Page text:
comparator means (42) for deriving an amount of difference between said optimum power factor and said detected power factor; and
means (54) for applying said difference amount to control said voltage adjustment means, to thereby vary the amplitude of said voltage applied to the induction motor such as to reduce said amount of difference.
2. An induction motor control apparatus according to claim 1, in which said power factor detection means comprises:
means (CT, 22) for periodically obtaining an effective level of AC current (Iu(rms)) flowing in a winding of said induction motor during a fixed number of cycles;
means (16, 24) for periodically obtaining an effective amplitude of AC voltage (Vuv(rms)) applied to said winding of the induction motor during said fixed number of cycles;
means (26) for obtaining the product of said effective current and voltage, as a value of apparent power (P);
means (CT, 146, 28) for obtaining the product of AC current (Iu) and voltage (Vuv) supplied to a winding of said induction motor during at least one cycle, as a value of working power (W); and
means (35) for dividing said working power by said apparent power to obtain said detected value of power factor (Pfm).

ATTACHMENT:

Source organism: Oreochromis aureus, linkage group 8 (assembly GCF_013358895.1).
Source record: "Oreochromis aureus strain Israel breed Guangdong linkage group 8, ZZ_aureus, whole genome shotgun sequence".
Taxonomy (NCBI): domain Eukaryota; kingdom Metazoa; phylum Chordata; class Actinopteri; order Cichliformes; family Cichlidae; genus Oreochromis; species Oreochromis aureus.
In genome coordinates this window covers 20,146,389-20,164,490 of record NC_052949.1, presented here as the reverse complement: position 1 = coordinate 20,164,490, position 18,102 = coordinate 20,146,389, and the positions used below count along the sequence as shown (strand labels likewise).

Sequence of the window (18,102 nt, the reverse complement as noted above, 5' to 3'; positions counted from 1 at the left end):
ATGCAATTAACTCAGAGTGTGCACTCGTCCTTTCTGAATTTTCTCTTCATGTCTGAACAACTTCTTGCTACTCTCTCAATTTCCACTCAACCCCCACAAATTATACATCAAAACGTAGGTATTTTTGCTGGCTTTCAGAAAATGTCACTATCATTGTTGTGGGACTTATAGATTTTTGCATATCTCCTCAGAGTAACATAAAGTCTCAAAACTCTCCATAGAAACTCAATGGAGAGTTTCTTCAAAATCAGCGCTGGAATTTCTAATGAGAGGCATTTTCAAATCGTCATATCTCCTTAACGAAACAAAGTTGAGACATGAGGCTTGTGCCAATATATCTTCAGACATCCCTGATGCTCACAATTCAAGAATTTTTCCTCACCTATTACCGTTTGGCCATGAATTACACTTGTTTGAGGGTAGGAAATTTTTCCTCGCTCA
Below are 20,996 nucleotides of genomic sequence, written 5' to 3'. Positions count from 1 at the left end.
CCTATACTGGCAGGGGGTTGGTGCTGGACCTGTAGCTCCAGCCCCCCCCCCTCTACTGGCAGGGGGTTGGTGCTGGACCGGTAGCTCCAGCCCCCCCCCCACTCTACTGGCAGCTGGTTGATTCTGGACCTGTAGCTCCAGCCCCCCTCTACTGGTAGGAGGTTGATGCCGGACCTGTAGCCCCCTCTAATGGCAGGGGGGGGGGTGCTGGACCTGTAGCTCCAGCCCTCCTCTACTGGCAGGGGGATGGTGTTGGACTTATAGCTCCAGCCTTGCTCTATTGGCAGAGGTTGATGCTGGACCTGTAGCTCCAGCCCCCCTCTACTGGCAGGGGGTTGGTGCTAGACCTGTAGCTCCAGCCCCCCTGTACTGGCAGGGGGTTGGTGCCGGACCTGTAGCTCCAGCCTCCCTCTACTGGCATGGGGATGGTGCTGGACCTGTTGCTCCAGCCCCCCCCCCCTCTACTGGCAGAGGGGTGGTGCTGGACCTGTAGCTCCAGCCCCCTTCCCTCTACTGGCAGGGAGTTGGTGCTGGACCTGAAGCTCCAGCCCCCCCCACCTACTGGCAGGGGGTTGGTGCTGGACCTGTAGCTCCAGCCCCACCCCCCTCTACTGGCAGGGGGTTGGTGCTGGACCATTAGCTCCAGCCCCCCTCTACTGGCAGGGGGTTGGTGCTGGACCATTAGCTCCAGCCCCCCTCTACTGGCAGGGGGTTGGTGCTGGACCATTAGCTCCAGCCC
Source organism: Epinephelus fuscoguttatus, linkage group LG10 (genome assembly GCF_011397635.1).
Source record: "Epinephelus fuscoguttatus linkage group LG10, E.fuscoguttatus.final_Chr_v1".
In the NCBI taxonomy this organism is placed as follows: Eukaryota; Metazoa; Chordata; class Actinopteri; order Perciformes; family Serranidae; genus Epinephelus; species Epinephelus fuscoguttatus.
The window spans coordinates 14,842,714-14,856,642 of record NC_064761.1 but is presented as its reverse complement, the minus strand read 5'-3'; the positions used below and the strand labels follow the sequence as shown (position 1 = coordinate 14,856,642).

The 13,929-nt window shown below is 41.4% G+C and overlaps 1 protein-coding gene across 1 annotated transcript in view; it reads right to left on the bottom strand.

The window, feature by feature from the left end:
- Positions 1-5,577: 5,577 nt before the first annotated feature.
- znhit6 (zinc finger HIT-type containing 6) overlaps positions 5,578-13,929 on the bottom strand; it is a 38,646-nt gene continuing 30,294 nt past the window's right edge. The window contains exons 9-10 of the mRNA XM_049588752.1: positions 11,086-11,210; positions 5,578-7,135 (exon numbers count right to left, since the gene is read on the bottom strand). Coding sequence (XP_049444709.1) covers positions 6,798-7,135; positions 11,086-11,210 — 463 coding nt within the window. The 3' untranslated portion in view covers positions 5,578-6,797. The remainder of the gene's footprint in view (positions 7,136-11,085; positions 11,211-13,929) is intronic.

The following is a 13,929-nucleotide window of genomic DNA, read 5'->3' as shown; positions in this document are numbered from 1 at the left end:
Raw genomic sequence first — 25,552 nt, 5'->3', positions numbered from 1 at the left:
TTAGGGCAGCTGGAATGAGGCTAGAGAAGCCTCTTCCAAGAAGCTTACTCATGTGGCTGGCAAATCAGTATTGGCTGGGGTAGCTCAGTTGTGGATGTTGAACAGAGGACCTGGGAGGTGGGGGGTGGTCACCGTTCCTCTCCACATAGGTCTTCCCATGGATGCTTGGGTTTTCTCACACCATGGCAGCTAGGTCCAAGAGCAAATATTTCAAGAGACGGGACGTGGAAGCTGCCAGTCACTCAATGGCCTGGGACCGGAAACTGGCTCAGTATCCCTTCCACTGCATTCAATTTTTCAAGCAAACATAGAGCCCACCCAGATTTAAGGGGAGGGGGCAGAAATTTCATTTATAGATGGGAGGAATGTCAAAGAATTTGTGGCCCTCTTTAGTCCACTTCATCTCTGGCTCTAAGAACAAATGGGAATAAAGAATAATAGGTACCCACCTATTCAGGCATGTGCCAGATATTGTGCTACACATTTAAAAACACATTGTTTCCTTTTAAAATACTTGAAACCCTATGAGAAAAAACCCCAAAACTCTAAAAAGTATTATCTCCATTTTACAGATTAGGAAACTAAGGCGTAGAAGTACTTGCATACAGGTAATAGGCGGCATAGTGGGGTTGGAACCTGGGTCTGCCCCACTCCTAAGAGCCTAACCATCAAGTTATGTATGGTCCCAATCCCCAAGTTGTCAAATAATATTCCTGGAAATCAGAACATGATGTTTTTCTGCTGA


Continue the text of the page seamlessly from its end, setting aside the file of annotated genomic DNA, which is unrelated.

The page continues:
3. An induction motor control apparatus according to claim 2, in which said load variation parameter is said value of working power (W).
4. An induction motor control apparatus according to claim 2, in which said mans for obtaining a value of working power comprises a multiplier (28) for continuously multiplying together a level of voltage applied to a winding of said motor and a level of current flowing in said winding, and averaging circuit means (30, 34) for obtaining, as said value of working power, an average value of an output signal produced from said multiplier.
5. An induction motor control apparatus according to claim 1, in which said voltage adjustment means further comprises rectifier circuit means (104), and DC-to-AC inverter means (108) coupled to receive a DC power supply from said rectifier circuit means and controllable for varying the frequency of said voltage supplied to the induction motor.
6. An induction motor control apparatus according to claim 5, in which said inverter means is supplied with a pulse width modulated control signal having an average value of pulse width that is determined in accordance with said amount of difference (C) between the optimum power factor and detected power factor.
7. An induction motor control apparatus according to claim 1, wherein said optimum power factor generating circuit means comprises:
power factor designating means (37) for producing an arbitrary designated value of power factor (Pfs);